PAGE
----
You want to be unobtrusive when you enter the world of wild plants and animals to capture those flawless images.  Of course, that is a practical impossibility. Your very presence in a natural setting is an intrusion.  All nature photographers face a challenging decision each time they pursue their love of being there, at the perfect time and at the perfect place, and in the perfect light, to get that perfect photo.  We all want to pursue our passions ethically, but ethics is a complex, subjective, moving target when it comes to wildlife photography.  It’s down to a balance between the laudable goal of fostering greater appreciation of wild things and the potential damage that might be caused by disturbing an otherwise natural environment.  Almost every situation is complex and different.  How should we navigate through the ever changing variations and distinctly personal decisions that strike a balance between the good we create and the bad we do?  Like all of us, Cissy Beasley faces these dilemmas; she will share how she has found her way down that narrow path.

$5 | Limit 30 |

P03s – La Quinta meeting room, 1pm Saturday (3/17/2018), 1 hour


Instructor: Cissy Beasley

All of us know that capturing a high-quality wildlife image that’s “in-the-place” and “in-the-time” is only the first step toward a finished photo of which you can be proud. Accomplished wildlife photographers will say that post-processing is the most important aspect of taking the journey from the field to the gallery. Many of us think of post processing as the act of sitting at a keyboard and making those all-important subtle adjustments that bring out the very best in the raw materials with which you work. You would be right. That is a fair definition of post-processing. Wait: there is a vital piece that fits between the camera and the keyboard and it is often overlooked. That (sometimes-underrated) piece is the philosophy that backs up the work you do at the keyboard. In this presentation, Cissy Beasley focuses on her workflow, beginning with a clear sense of what she wants to achieve (her philosophy) and ending with a discussion of best tools for bringing her visions to the surface. Everyone from beginners to advanced photographers will benefit from Cissy’s experience.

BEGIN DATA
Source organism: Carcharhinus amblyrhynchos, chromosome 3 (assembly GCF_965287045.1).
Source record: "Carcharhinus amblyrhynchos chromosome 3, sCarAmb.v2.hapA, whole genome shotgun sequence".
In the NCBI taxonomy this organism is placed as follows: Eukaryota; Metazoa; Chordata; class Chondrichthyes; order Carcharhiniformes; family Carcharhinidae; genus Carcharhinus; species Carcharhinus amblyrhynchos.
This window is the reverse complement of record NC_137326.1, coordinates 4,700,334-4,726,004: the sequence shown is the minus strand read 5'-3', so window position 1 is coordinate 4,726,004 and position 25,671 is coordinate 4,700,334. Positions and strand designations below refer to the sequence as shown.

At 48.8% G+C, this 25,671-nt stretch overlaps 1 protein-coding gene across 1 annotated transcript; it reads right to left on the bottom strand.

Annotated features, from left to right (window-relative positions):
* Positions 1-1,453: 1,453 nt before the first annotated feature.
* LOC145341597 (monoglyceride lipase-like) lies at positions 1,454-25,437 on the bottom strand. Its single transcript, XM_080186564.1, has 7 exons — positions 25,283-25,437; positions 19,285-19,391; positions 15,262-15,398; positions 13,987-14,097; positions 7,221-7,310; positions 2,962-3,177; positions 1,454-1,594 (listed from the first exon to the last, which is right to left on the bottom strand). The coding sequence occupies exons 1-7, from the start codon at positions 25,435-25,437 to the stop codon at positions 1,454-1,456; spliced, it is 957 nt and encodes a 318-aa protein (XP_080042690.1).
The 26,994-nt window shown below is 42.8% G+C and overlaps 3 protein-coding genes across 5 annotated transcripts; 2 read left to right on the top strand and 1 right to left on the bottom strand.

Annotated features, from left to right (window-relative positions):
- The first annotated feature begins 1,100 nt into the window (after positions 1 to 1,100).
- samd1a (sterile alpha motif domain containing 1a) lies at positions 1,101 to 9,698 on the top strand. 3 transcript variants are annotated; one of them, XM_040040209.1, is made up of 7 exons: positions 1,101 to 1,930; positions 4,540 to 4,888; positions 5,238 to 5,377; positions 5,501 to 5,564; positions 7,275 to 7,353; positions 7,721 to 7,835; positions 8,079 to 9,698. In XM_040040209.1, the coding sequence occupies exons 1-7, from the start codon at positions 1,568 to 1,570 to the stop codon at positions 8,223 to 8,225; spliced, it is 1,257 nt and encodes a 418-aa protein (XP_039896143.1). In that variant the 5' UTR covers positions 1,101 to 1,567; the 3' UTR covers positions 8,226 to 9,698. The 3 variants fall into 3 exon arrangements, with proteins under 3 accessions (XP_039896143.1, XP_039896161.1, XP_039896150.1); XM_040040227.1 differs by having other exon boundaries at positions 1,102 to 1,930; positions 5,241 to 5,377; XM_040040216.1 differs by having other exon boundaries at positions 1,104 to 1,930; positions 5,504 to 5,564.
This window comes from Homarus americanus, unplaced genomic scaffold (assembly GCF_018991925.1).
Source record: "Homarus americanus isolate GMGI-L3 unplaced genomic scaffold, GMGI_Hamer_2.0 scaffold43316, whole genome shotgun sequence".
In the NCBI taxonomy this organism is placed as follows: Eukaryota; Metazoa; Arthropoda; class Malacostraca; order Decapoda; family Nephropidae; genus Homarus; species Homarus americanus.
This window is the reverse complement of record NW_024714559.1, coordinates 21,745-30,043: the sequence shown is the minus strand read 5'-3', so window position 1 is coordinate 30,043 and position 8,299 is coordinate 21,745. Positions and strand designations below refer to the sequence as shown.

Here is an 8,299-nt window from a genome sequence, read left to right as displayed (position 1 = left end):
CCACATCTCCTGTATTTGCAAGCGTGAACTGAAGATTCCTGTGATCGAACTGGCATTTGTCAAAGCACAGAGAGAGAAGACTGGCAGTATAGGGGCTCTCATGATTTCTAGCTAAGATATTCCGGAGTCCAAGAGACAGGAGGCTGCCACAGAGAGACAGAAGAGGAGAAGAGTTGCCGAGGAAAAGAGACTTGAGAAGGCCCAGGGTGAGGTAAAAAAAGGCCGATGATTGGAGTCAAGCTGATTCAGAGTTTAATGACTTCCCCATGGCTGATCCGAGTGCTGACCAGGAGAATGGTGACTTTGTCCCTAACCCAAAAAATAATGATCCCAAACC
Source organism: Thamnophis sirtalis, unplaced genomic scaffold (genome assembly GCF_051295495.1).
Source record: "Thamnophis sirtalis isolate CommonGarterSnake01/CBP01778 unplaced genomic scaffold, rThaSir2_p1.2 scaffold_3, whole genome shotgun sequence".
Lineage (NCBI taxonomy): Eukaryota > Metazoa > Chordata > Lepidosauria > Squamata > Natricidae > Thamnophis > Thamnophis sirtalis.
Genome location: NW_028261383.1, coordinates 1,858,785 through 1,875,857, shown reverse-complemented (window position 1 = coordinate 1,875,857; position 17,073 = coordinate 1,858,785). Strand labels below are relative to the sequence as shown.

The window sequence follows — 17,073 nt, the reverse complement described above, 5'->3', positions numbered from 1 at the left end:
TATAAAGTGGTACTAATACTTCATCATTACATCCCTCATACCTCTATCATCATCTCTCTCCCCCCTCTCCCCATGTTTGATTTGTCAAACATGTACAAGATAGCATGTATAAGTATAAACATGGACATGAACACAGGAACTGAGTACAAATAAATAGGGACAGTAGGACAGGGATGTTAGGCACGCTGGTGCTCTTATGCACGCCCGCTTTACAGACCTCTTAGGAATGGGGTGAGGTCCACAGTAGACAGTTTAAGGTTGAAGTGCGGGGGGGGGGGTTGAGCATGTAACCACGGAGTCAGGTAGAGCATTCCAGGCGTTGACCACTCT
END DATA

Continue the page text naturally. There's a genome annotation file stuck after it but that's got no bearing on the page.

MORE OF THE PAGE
$25 | Limit 40 |

Kristin AllenP01s – La Quinta meeting room, 9am Saturday (3/17/2018), 1 hour


Instructor: Kristin Allen

What is the best first step to take when processing a wildlife photo? What can you do in the field to make your processing better and easier? Kristin Allen answers these questions and more while presenting basic to advanced tips on enhancing your photos through photo processing. She will demonstrate how to avoid mistakes and what to do to make your photos pop. Then she moves on to some basics of workflow, including avoiding SD card disasters, tips and tricks for backing up your work, and a brief discussion on the latest photo editing programs.
$25 | Limit 40 |

P01f – La Quinta meeting room, 9am Friday (3/16/2018), 1 hour


Instructor: Stephen Fisher